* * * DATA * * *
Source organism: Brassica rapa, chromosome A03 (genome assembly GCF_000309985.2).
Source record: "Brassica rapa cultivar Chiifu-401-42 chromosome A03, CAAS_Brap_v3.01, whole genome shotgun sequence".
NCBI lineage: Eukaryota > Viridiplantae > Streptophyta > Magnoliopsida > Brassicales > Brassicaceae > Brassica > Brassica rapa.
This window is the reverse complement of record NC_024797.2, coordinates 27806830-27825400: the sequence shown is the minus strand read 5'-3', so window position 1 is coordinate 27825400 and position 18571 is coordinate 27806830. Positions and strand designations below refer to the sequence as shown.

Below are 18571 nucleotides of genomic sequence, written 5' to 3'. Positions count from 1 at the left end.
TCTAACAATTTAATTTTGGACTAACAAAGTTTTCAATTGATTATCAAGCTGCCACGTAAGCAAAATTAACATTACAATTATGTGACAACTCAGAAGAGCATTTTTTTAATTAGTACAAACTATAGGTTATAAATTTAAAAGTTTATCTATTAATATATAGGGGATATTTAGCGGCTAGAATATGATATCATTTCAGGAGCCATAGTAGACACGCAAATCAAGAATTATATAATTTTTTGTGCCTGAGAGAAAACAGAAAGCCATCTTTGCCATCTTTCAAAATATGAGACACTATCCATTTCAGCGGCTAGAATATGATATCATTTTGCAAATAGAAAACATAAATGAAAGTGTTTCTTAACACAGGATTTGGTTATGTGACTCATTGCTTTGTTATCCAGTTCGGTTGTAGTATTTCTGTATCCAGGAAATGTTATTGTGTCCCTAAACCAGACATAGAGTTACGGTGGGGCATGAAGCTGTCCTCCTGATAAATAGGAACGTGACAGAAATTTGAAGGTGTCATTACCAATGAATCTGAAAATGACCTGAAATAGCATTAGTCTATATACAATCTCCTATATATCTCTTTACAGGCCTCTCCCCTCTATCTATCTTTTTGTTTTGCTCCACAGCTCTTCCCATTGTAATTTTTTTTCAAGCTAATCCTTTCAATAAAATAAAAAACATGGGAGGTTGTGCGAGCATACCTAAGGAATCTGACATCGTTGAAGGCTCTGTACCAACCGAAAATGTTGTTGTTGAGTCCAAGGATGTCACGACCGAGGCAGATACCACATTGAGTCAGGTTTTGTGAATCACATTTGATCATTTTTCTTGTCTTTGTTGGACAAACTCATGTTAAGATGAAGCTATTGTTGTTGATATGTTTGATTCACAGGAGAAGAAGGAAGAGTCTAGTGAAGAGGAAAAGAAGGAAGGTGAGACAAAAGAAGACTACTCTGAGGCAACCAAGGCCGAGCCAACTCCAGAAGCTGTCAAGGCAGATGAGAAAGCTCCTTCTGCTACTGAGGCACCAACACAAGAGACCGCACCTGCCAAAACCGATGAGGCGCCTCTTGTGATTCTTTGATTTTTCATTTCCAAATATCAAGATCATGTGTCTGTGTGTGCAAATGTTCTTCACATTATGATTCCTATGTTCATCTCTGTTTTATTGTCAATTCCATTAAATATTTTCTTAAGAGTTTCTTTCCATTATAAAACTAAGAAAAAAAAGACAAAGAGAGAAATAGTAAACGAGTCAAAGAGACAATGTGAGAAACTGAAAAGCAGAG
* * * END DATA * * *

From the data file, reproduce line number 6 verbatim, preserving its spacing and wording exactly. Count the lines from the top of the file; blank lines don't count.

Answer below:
TCTAACAATTTAATTTTGGACTAACAAAGTTTTCAATTGATTATCAAGCTGCCACGTAAGCAAAATTAACATTACAATTATGTGACAACTCAGAAGAGCATTTTTTTAATTAGTACAAACTATAGGTTATAAATTTAAAAGTTTATCTATTAATATATAGGGGATATTTAGCGGCTAGAATATGATATCATTTCAGGAGCCATAGTAGACACGCAAATCAAGAATTATATAATTTTTTGTGCCTGAGAGAAAACAGAAAGCCATCTTTGCCATCTTTCAAAATATGAGACACTATCCATTTCAGCGGCTAGAATATGATATCATTTTGCAAATAGAAAACATAAATGAAAGTGTTTCTTAACACAGGATTTGGTTATGTGACTCATTGCTTTGTTATCCAGTTCGGTTGTAGTATTTCTGTATCCAGGAAATGTTATTGTGTCCCTAAACCAGACATAGAGTTACGGTGGGGCATGAAGCTGTCCTCCTGATAAATAGGAACGTGACAGAAATTTGAAGGTGTCATTACCAATGAATCTGAAAATGACCTGAAATAGCATTAGTCTATATACAATCTCCTATATATCTCTTTACAGGCCTCTCCCCTCTATCTATCTTTTTGTTTTGCTCCACAGCTCTTCCCATTGTAATTTTTTTTCAAGCTAATCCTTTCAATAAAATAAAAAACATGGGAGGTTGTGCGAGCATACCTAAGGAATCTGACATCGTTGAAGGCTCTGTACCAACCGAAAATGTTGTTGTTGAGTCCAAGGATGTCACGACCGAGGCAGATACCACATTGAGTCAGGTTTTGTGAATCACATTTGATCATTTTTCTTGTCTTTGTTGGACAAACTCATGTTAAGATGAAGCTATTGTTGTTGATATGTTTGATTCACAGGAGAAGAAGGAAGAGTCTAGTGAAGAGGAAAAGAAGGAAGGTGAGACAAAAGAAGACTACTCTGAGGCAACCAAGGCCGAGCCAACTCCAGAAGCTGTCAAGGCAGATGAGAAAGCTCCTTCTGCTACTGAGGCACCAACACAAGAGACCGCACCTGCCAAAACCGATGAGGCGCCTCTTGTGATTCTTTGATTTTTCATTTCCAAATATCAAGATCATGTGTCTGTGTGTGCAAATGTTCTTCACATTATGATTCCTATGTTCATCTCTGTTTTATTGTCAATTCCATTAAATATTTTCTTAAGAGTTTCTTTCCATTATAAAACTAAGAAAAAAAAGACAAAGAGAGAAATAGTAAACGAGTCAAAGAGACAATGTGAGAAACTGAAAAGCAGAG